Get Paid To Attend Workshops
July 30, 2007 8:34 PM   Subscribe

Is there a job that will pay me to attend workshops and conferences? Where can I find such a job?

I'm a young person and I LOVE going to different workshops and conferences. I just came back from one in Sydney and I'm going to a UN Youth Assembly event in New York next week. I love anything to do with young people, social change, culture, and travel, and I have had many great experiences with these sorts of things in the past few years.

The main issue, though, is money. Some of these events are all-expenses-paid (the Sydney one even covered flights AND gave a $50 honorarium) but most of them cost quite a bit of money, especially on flights. Right now I'm studying in uni, so getting a job that allows me for time to travel is a bit tricky, especially since I have to maintain a certain level of attendance for visa purposes (I'm an international student). I try to find ones that are near to me and those I can afford, but the best ones are often far far away.

Another main issue is visas. Being on a Bangladeshi passport makes it a pain in the arse to get visas. The embassies' main concern is money - can I afford to pay for this? So far I've managed to be sponsored by my parents, but I really don't want to depend on them for money. Saying "I'll work out the money when I get there" doesn't instill confidence though.

So I figured that the best way to sort both issues out is to get a job or go into careers that involve workshops and conferences. What can I do and how do I get such an awesome job? I'm not particularly academic so I don't want to be a professor or Ph.D. or whatever, but I'm open to attending academic conferences if possible. Is there some sort of magazine that reviews conferences and sends people out, much like travel writing? How else can I get sponsored/funded/paid to attend workshops?

I'm also open to facilitating workshops and such, and the workshop-attendance doesn't have to be the core component of the job though I'd like enough flexibility to travel whenever I choose. Volunteering is an option, but money would be the main issue then. If there was some sort of "angel investor" who would sponsor me for a few years, or maybe a company that would sponsor me the same way some companies sponsors athletes, great - though I don't know how they'll get any benefit from sponsoring me.

Any ideas?
posted by divabat to Work & Money (14 answers total) 3 users marked this as a favorite
Find people who write specialized newsletters that cover specific industries or interests. Contact them and ask them if they need a writer to cover any industry conferences. If you are really lucky they will cover your expenses. Have writing samples available that are approprite to the style of the pubication. Of course, you would have to cobble together a bunch of these to have any hope of making a living at it.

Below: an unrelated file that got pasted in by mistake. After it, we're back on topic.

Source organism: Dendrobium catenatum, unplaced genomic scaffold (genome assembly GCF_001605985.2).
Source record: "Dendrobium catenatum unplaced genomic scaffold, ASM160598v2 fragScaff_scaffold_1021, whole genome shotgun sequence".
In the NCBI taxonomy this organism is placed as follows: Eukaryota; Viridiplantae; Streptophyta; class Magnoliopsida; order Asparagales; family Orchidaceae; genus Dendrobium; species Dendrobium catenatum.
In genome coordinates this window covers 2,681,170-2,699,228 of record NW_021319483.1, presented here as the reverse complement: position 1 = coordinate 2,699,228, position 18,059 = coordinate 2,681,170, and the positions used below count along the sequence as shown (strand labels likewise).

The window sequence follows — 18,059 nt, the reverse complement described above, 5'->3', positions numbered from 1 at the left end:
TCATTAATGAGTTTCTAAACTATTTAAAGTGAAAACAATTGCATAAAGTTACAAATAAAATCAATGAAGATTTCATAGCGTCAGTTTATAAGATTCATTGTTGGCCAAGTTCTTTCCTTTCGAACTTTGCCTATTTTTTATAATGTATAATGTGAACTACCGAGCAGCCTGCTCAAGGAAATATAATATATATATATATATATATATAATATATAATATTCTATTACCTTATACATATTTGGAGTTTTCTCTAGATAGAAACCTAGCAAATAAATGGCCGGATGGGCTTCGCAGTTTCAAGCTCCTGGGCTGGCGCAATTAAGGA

posted by metahawk at 8:45 PM on July 30, 2007

There are a lot of different paths you could pursue. What comes to mind first for me is marketing or business development. In my company, the marketing people & business development people frequently attend conferences and trade shows, and whether its running a booth or just walking around, the entire purpose is to meet new contacts, get a feel for the competition, and mingle with people in the industry.
posted by tastybrains at 8:53 PM on July 30, 2007

Most jobs above the menial level have some potential opportunity for conference attendance, but it won't happen often. They have this idea that they're sending you to the conference for some purpose, eg learning to do your current job better.

Actually this is in general the case: if they didn't have to pay you to do it, it wouldn't be work. You can have a job you like to do, clients you like to serve, or a boss you like to work for; if you're really lucky, you might get two of these. Three is not impossible but is nearly unheard-of, because people don't quit such jobs unless they have to, and you have to be inordinately lucky to replace one.

However all that falls on the parade is not rain. There is of course the possibility of being a workshop organizer, or conference centre employee, or similar convenor of conferences. But being responsible for anything that goes wrong at a conference--or on a cruise ship, or a ski resort, or whatever--has a way of dampening the fun.

The career that would most fit your requirements is as some sort of conference-based consultant hired to facilitate some part of the purpose or the entertainment at a conference. Presenter of a product (you need sales skills), focus group convenor (sales/statistics/psychology) as you mentioned above, a motivational or educational speaker (psychology/sales, or an in-depth knowledge of a fascinating subject combined with an ability to explain it well), comedian (natural talent), spokesmodel (good looks), or some kind of minor celebrity invited to lend your gloss to the event (sheer luck).